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JOHN KELLS INGRAM (1823-1907)

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Originally appearing in Volume V14, Page 566 of the 1911 Encyclopedia Britannica.
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JOHN KELLS INGRAM (1823-1907), Irish scholar and economist, was born in Co. Donegal, Ireland, on the 7th of July 1823. Educated at Newry School and Trinity College, Dublin, he was elected a fellow of his college in 1846. He held the professorship of Oratory and English Literature in Dublin University from 1852 to 1866, when he became regius professor of Greek.' In 1879 he was appointed librarian. Ingram was remarkable for his versatility. In his undergraduate days he had written the well-known poem " Who fears to speak of Ninety-eight ? " and his Sonnets and other Poems (190o) reveal the poetic sense. He contributed many important papers to mathematical societies on geometrical analysis, and did much useful work in advancing the science of classical etymology, notably in his Greek and Latin Etymology in England, The Etymology of Liddell and Scott. His philosophical works include Outlines of the History of Religion (Igloo), Human Nature and Morals according to A. Comte (1901), Practical Morals (1904), and the Final Transition (1905). He contributed to the 9th edition of the Encyclopaedia Britannica an historical and biographical article on political economy, which was translated into nearly every European language. His History of Slavery and Serfdom was also written for the gth edition of the Encyclopaedia Brilannica. He died in Dublin on the 18th of May 1907.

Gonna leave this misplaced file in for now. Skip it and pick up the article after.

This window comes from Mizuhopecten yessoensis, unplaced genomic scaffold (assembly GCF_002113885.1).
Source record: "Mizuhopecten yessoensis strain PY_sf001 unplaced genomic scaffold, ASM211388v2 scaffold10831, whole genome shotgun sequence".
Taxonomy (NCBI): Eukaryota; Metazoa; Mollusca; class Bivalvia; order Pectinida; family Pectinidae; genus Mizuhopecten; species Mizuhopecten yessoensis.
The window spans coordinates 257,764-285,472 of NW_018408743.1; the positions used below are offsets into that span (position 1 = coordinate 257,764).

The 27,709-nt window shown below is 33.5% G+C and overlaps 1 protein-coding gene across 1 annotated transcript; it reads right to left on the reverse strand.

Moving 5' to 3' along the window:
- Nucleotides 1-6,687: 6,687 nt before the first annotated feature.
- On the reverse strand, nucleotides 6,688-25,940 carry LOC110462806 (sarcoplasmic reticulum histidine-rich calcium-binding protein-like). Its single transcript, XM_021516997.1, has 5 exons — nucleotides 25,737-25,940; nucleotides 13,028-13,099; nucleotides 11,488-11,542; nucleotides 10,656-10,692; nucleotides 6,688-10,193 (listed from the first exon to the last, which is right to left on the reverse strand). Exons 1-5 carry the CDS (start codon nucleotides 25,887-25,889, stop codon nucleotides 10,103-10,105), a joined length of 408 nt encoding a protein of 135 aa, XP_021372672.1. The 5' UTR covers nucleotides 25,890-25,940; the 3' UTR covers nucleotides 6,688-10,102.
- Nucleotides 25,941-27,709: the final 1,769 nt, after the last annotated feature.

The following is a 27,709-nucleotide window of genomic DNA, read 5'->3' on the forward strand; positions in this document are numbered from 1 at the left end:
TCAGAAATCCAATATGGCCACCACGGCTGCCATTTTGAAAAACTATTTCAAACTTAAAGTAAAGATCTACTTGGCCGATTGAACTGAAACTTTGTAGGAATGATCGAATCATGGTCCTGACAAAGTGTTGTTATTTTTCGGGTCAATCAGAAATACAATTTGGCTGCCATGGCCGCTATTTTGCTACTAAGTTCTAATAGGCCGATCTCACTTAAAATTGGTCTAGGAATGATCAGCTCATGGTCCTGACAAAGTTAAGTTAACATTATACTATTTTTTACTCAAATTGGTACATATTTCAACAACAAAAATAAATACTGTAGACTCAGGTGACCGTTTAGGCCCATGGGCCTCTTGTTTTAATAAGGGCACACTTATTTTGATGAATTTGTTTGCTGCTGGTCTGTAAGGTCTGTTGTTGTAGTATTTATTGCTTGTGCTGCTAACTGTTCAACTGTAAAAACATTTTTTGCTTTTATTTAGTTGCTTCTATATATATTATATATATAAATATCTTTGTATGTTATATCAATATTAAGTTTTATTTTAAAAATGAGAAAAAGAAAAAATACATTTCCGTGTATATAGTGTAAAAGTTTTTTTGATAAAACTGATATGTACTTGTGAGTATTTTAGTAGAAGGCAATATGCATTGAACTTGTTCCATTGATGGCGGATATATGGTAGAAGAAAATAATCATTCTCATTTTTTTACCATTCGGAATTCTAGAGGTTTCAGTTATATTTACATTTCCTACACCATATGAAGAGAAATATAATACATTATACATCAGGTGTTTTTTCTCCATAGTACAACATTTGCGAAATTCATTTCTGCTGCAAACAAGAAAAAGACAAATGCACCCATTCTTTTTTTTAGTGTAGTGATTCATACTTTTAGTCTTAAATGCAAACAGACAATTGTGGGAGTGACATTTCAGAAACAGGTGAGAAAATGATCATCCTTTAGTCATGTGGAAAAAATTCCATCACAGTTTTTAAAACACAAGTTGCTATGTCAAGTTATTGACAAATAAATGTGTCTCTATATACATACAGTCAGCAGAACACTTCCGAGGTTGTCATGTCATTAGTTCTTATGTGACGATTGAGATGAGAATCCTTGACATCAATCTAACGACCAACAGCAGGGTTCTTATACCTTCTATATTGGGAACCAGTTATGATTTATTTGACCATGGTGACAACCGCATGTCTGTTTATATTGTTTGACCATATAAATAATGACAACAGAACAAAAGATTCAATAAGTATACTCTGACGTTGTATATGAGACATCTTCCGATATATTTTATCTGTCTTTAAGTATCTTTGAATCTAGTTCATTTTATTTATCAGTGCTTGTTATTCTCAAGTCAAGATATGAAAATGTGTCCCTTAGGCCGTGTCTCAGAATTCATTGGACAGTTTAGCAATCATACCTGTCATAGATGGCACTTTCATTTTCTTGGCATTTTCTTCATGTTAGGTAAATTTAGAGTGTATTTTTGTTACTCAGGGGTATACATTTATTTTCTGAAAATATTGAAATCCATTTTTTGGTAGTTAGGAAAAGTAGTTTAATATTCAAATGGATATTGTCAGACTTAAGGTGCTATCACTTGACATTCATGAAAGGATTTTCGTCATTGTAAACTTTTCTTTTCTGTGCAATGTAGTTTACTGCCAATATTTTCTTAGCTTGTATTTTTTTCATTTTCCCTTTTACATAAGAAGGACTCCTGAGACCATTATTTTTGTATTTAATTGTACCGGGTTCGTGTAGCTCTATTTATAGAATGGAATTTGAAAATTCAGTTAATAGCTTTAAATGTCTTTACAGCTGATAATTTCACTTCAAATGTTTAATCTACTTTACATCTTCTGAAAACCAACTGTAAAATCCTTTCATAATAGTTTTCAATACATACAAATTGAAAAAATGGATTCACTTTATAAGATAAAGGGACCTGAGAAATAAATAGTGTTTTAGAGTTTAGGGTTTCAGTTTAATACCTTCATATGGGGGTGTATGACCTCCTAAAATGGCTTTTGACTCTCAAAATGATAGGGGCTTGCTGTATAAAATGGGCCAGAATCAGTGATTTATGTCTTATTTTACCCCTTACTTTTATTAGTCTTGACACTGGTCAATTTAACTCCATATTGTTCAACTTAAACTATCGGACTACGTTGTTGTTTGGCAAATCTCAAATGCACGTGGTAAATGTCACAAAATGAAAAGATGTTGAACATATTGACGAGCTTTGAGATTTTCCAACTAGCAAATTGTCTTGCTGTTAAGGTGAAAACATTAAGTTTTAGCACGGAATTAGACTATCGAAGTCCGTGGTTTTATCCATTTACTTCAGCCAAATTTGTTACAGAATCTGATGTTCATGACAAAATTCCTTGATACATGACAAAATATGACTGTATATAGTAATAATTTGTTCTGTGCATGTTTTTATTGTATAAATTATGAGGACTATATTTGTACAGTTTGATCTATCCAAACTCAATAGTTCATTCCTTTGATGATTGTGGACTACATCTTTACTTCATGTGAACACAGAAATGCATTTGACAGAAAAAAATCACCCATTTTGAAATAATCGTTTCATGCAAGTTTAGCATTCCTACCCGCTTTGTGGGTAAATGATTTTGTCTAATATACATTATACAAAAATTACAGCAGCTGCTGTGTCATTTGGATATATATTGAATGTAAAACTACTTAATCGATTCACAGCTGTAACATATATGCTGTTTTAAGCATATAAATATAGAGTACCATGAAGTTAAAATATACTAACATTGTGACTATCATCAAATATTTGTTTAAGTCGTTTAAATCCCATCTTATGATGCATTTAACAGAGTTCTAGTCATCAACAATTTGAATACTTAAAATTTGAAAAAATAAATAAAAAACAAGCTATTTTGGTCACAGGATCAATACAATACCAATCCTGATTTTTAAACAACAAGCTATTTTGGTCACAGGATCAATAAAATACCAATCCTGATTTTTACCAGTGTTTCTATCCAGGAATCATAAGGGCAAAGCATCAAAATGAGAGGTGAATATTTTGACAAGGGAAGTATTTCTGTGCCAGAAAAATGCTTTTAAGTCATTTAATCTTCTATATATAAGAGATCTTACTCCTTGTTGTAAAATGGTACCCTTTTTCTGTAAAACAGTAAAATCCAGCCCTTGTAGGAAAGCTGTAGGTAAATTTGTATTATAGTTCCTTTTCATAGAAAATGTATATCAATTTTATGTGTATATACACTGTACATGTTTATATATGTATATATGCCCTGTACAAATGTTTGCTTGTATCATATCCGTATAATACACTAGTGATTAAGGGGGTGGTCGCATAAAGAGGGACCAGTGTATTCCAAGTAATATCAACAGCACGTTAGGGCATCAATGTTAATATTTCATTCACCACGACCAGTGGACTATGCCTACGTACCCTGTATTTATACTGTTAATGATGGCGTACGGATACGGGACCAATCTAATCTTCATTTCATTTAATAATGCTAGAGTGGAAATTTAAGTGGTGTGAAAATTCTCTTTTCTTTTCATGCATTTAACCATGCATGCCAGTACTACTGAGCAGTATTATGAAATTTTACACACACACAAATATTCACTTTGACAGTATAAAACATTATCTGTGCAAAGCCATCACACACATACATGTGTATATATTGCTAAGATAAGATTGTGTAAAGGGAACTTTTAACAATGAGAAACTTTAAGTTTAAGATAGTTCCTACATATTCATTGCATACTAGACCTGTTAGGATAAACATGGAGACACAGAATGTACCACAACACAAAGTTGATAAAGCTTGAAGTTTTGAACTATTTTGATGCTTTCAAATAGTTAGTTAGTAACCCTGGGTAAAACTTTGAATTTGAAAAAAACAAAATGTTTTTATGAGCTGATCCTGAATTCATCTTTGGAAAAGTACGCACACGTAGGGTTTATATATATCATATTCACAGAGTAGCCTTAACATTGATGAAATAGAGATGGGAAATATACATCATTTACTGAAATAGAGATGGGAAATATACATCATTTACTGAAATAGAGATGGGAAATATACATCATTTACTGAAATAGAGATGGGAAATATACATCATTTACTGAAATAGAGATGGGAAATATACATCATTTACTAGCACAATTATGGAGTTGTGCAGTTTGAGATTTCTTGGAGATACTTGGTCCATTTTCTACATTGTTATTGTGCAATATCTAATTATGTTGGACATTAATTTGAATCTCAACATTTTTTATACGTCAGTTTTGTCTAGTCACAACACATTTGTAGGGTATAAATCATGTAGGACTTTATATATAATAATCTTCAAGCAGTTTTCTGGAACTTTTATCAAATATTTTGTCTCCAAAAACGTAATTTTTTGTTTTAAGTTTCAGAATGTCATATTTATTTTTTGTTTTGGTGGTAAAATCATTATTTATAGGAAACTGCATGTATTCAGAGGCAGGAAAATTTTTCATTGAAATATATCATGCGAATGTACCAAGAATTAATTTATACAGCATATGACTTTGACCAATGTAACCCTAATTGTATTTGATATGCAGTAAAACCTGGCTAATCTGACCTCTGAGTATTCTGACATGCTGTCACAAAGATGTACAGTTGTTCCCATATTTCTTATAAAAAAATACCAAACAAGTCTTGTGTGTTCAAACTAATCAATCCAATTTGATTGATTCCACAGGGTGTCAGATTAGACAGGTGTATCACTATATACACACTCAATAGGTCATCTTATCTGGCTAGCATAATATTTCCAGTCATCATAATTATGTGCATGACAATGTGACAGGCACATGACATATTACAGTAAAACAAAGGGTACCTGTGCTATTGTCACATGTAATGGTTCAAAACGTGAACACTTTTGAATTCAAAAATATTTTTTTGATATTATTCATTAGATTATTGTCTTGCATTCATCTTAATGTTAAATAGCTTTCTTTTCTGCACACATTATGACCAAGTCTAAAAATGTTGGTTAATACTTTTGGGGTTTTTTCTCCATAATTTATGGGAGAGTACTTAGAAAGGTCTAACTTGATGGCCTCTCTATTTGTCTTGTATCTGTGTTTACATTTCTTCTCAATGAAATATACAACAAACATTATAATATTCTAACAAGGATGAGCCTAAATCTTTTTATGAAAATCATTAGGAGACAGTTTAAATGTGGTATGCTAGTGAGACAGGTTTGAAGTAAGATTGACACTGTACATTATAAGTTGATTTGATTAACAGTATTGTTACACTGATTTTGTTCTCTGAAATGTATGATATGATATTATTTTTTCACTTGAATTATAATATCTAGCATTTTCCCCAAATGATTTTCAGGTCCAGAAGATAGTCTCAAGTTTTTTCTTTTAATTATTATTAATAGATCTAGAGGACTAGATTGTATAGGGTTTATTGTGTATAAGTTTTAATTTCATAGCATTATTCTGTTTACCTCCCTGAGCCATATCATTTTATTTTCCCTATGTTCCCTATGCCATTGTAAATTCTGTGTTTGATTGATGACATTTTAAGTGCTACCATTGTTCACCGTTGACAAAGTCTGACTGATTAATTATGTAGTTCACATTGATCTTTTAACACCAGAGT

End of Article: JOHN KELLS INGRAM (1823-1907)
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